5. David
    David March 7, 2015 at 3:50 am | | Reply

    Vancouver much better than London for mixed race couples.

  6. Emily
    Emily March 7, 2015 at 11:15 am | | Reply

    Great article Les! I agree, having different cultures in the family makes cheering for events so much fun! We love that we get to live down the road from you and enjoy your Korean cooking first hand

  7. Ri
    Ri March 8, 2015 at 7:53 pm | | Reply

    If he is smart (and I’m sure he is!) he may decide to use smart cheering on tactics by cheering on whatever country is the strongest in that sport. I mean for ice hockey, who would consider cheering for anything but Finland? 😀

    1. Ri
      Ri March 8, 2015 at 7:54 pm | | Reply

      Oh no, I meant to direct this at Crazy Chinese Family! (My brain is broken, sorry!)

      Anyway, great post and thank you to Leslie for sharing! I can relate to a good, healthy mixture of cultures in my own upbringing and am very happy an appreciative of it as an adult. ^^

      1. Timo
        Timo March 8, 2015 at 8:02 pm | | Reply

        Good thing that I checked this post today :p

        Yeah, i think when it comes to icehockey Nathan won’t have any troubles to decide which country to cheer for. I highly doubt that he will start becoming a China National Team Ice Hockey fan…wait, do they even have one??

  8. R Zhao
    R Zhao March 11, 2015 at 2:43 pm | | Reply

    It’s nice to read a positive post about cross-cultural/biracial families. This gives me hope! I also really like Leslie’s blog. Fun recipes and comics!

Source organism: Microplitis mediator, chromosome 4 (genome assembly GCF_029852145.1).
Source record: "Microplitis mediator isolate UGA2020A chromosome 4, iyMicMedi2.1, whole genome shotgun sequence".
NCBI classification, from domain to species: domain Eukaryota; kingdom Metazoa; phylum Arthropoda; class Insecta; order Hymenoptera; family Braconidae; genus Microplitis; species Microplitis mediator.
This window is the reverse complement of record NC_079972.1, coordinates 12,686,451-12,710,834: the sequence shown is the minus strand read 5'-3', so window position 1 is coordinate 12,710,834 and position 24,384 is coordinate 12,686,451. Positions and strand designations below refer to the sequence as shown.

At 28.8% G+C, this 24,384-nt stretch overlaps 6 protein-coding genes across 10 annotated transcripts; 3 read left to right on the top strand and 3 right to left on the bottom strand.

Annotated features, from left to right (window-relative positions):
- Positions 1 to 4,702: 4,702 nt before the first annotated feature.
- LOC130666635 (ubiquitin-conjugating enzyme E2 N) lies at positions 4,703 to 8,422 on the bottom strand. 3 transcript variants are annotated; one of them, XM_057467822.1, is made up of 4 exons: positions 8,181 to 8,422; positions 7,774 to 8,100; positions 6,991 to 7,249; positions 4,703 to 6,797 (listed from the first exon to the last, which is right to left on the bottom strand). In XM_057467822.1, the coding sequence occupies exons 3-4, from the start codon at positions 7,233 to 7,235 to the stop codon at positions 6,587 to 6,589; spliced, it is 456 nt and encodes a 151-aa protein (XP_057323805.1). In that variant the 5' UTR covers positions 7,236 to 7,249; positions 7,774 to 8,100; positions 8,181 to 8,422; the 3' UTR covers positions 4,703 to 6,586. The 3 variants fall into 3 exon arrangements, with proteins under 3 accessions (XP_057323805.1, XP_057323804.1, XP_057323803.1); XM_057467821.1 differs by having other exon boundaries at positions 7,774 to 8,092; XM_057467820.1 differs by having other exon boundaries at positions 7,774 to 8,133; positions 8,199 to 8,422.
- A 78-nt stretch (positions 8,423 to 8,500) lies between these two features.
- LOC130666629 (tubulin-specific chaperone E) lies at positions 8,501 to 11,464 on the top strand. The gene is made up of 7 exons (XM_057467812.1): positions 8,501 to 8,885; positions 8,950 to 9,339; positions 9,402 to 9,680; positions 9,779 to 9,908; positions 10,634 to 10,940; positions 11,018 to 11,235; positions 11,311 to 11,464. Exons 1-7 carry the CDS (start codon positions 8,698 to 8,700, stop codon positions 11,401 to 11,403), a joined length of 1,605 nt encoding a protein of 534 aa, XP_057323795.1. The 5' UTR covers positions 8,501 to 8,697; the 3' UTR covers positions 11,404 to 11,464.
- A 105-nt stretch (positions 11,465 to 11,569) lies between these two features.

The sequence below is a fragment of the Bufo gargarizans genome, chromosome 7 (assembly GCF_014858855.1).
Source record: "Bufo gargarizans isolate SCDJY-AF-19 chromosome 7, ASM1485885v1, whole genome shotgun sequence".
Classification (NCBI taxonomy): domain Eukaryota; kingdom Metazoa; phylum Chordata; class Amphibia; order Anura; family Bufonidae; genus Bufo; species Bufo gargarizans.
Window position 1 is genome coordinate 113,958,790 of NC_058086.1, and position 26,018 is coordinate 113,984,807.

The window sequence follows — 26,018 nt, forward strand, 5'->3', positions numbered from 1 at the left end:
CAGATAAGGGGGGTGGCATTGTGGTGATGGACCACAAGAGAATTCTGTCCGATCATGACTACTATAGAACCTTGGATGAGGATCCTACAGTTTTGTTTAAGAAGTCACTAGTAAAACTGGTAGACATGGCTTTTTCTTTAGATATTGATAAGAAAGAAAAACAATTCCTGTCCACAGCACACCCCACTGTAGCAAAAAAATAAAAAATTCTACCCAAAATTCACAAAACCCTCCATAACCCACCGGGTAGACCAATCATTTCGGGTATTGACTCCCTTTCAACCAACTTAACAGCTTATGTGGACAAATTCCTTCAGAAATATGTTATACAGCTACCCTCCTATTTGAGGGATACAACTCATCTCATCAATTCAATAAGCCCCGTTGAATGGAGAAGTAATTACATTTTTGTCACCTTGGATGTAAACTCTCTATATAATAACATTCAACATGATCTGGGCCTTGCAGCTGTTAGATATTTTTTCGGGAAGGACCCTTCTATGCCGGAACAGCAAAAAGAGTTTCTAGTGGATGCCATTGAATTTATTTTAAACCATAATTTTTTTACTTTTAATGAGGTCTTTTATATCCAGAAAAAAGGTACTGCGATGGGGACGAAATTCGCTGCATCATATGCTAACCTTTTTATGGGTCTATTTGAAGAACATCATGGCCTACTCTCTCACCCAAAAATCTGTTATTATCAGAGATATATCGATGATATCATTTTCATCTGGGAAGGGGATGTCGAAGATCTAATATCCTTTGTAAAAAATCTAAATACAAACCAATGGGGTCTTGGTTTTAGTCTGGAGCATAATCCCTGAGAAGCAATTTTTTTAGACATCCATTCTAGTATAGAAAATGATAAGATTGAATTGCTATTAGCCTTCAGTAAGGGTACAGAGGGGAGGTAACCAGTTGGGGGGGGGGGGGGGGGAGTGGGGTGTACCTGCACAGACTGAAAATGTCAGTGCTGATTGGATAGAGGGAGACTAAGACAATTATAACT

1. Leslie
      Leslie March 12, 2015 at 1:44 am | | Reply

      Thanks so much! 🙂

  9. Sveta
    Sveta March 17, 2015 at 9:47 am | | Reply

    Beautiful kids and very handsome husband 🙂 If I’ll be with someone, wow, my future kids will have a lot of cultures to uphold; Judaism, Russian, some American and whatever happens to be the father’s nationality…

  10. marghini
    marghini March 19, 2015 at 9:44 pm | | Reply

    I think about this quite a lot, even though there is no imminent plan to have kids.

    I wonder what the right place for raising mixed children would be, an environment where they could feel accepted and comfortable. As much as the world is moving forward about mixed families, I think the places where such a family can truly feel 100% comfortable are still not a lot. Therefore, I feel like our choice is limited in that sense.

    I guess for my boyfriend and me the right place will be somewhere in Europe, maybe UK as we are both fluent in English and he is also a citizen. I know Italy would not be a good fit for us as mixed families are still very uncommon and definitely non accepted everywhere.

  11. Cenn John
    Cenn John December 6, 2016 at 6:56 pm | | Reply

    Could not agree more, I really do believe that bilingualism is important and have spent years developing a brand to support that. Although we are a central London nursery, we specialise in Anglo Mandarin teachings and can see the improvements this English / Mandarin learning environment gives our children.

    I would welcome your thoughts on our site which is